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» » Philippians and Philemon (2009): A Commentary (New Testament Library)
Philippians and Philemon (2009): A Commentary (New Testament Library)


Charles B. Cousar


Philippians and Philemon (2009): A Commentary (New Testament Library)


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Westminster John Knox Press; First Edition edition (April 2, 2009)




Bible Study and Reference



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Philippians and Philemon (2009): A Commentary (New Testament Library) by Charles B. Cousar

Paul's letter to the church at Philippi is a moving insight into early Christianity. No letter displays Paul's fondness for a church as much as Philippians, and this passion is accompanied by a profound sense of thanksgiving for the church and its generosity. In this letter, Paul reminds the church of the first day they heard the gospel, the present persecution that they experience in their imperial context, and their true reality as citizens of heaven. Jesus Christ grounds this eschatological framework as the one whom God has lifted up. But in Philippi Paul also faced opponents, and the interpretation of the letter requires that the reader understand these people whose vision of Jesus was other than Paul's.

The short letter to Philemon tells the story of a Christian slave named Onesimus. Through this appeal on Onesimus's behalf, Paul illustrates how the moral vision of social hierarchies, such as the one between slave owner and slave, are dismantled in Christ. He calls Philemon and Onesimus into a reconciliation that points to their shared participation in Christ.

Together, these two letters show Paul's vital passion for the church and the bonds that held early Christians together in their faith. This volume is now available in a new casebound edition.

The New Testament Library offers authoritative commentary on every book and major aspect of the New Testament, as well as classic volumes of scholarship. The commentaries in this series provide fresh translations based on the best available ancient manuscripts, offer critical portrayals of the historical world in which the books were created, pay careful attention to their literary design, and present a theologically perceptive exposition of the text.

It has been a great commentary necessary to build sermons and bible studies. Thank you!
Charles Cousar taught for almost 40 years at Columbia Theological Seminary in Decatur, Georgia. A gifted teacher he was a cherished advisor for many, many class's at CTS. Humble, but devout he was a favorite among students. Get anything he wrote, because it is among the best scholarship you will find-wedded to a sincere faith. This commentary is a boon to the busy preacher.
This volume by Charles Cousar in the New Testament Library (NTL) series covers Philippians and Philemon. I’ve read some unfavorable reviews on this book mostly owing to its brevity. While that charge is true, I came away rating this book better than I expected. It does hold to the familiar NTL pattern, is less critical than I anticipated, and provides insight.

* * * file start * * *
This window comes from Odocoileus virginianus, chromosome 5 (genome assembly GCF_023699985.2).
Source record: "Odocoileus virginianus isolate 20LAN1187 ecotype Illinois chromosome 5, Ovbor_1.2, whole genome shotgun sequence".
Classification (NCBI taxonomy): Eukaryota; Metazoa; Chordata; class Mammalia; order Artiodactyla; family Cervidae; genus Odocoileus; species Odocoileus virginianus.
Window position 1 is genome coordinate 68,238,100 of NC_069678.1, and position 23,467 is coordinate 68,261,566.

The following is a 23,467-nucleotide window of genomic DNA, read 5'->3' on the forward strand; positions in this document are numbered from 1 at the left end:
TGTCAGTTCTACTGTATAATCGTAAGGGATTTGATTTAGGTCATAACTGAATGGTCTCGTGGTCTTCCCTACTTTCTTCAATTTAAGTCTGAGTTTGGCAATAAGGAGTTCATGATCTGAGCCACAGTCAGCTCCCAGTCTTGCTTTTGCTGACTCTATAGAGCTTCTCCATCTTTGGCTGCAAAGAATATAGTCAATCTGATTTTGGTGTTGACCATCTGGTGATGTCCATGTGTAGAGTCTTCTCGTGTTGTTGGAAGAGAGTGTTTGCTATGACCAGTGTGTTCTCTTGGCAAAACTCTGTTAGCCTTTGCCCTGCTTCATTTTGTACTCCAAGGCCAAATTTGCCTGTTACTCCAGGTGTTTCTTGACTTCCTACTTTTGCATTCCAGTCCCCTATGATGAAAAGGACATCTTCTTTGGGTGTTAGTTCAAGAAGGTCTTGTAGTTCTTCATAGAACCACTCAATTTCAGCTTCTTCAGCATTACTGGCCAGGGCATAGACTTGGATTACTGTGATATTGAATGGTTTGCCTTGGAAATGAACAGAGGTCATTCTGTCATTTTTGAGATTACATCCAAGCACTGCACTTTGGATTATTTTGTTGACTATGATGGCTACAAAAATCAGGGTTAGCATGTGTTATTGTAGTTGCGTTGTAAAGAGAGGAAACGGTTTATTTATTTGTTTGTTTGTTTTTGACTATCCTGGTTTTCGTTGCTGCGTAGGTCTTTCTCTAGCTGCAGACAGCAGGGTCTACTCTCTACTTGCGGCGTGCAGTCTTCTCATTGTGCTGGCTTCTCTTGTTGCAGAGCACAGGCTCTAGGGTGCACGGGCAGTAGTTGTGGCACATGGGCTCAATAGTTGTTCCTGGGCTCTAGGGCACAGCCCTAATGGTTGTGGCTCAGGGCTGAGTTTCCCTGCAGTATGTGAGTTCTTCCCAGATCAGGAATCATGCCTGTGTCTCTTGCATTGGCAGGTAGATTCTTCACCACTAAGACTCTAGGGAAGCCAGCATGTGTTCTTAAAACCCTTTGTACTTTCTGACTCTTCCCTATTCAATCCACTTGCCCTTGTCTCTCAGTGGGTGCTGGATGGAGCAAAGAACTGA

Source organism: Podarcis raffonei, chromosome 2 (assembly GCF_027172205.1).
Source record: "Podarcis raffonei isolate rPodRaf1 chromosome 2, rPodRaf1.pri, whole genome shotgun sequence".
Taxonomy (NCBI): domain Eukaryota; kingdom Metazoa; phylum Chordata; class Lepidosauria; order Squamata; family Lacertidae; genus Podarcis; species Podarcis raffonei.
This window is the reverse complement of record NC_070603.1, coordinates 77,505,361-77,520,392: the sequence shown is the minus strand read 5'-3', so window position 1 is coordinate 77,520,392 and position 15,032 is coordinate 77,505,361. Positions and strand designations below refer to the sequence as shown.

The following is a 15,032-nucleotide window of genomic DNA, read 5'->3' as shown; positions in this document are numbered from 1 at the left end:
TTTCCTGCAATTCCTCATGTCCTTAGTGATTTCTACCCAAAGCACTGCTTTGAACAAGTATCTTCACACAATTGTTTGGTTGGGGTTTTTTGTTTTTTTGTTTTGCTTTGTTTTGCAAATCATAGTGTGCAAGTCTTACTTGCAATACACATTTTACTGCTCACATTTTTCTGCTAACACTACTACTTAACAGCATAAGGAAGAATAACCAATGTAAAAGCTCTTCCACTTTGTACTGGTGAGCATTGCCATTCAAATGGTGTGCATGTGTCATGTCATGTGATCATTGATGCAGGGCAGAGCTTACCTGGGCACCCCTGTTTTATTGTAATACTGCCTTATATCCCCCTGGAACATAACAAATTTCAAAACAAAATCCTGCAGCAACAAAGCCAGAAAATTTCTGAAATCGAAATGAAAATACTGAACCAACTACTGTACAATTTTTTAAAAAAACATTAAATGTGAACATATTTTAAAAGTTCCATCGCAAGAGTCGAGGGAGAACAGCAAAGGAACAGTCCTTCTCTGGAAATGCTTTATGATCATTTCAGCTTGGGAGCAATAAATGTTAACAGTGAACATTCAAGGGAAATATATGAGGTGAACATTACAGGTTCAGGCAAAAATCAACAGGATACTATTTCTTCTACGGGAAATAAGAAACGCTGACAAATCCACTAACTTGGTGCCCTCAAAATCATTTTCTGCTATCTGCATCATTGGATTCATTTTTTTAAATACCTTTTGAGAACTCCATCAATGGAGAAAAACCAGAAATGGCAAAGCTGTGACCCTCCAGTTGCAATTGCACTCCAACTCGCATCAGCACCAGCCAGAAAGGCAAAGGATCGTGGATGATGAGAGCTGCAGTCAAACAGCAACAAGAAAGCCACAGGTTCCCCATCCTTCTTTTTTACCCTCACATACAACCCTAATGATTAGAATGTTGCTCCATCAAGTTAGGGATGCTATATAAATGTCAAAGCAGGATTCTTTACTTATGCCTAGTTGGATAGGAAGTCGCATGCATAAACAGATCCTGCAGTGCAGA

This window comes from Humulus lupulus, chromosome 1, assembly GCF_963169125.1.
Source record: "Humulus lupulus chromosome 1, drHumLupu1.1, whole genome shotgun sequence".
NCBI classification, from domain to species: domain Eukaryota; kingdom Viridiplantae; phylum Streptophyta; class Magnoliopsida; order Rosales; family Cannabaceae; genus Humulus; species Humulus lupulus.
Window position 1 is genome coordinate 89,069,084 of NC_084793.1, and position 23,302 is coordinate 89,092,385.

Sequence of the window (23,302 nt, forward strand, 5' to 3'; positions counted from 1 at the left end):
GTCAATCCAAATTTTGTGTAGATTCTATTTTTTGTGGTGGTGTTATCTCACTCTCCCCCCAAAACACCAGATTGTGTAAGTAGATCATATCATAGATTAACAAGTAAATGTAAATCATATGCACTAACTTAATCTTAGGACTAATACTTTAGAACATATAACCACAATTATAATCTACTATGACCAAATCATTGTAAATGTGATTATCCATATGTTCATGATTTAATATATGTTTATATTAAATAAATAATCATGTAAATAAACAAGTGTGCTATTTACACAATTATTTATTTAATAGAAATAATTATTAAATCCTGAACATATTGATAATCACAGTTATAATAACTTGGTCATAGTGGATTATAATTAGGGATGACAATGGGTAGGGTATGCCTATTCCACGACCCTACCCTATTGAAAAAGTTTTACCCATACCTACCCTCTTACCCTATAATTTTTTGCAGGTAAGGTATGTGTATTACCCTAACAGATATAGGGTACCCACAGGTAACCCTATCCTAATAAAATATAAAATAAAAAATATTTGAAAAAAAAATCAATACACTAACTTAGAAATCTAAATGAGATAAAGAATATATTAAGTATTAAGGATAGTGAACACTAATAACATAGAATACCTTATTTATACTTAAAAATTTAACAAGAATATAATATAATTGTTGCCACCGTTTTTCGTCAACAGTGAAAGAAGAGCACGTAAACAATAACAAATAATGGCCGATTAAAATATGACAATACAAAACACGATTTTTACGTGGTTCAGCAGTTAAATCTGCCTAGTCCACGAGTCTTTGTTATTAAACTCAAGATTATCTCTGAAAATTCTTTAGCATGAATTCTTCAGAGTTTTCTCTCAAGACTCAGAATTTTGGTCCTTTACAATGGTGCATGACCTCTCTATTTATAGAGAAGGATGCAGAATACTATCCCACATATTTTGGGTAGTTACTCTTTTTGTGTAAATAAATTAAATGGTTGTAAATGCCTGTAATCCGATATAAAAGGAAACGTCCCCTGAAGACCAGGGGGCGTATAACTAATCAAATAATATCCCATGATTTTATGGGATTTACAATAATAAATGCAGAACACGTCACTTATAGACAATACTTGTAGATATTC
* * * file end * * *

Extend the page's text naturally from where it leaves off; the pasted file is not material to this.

After a bibliography, we have an Introduction to Philippians. He begins by acknowledging the theme of joy. (How could we trust any book on Philippians that ignored the theme of joy?) He introduces us to both the city and the church at Philippi. Its history in the Roman Empire, as well as its significance, are clearly reviewed. He refers, as he has at other times, on the fondness Paul has for this congregation. When he moved to the subject of authorship and integrity of the letter, he admits that the Pauline authorship is rarely questioned. Though he mentions a few absurd prognostications about authorship, he seems comfortable with Paul. As to place and date of writing, he presents briefly the evidence for Rome, Caesarea, and Ephesus before cautiously choosing Ephesus for this commentary. He explains Paul sending this letter as a thank you to the Philippians. He discusses structure and suggests an outline. As with any of these Philippian commentaries, he discusses the opponents. I thought he provided his best observations when he discussed the message of the letter. In less than 70 pages, he provides a commentary on Philippians that is worth consulting.

I felt the Introduction to Philemon was simply too short and discussed too little. What he did discuss, though, was some of the things that you wrestle with in such an introduction. The commentary on Philemon was unacceptably brief.

While this volume may not rate as highly as some in the series, it’s by no means a throwaway volume, at least on Philippians. If you are filling out your NTL collection, there is still value here as this author does his best work in providing nuggets for the preacher.

I received this book free from the publisher. I was not required to write a positive review. The opinions I have expressed are my own. I am disclosing this in accordance with the Federal Trade Commission’s 16 CFR, Part 255.

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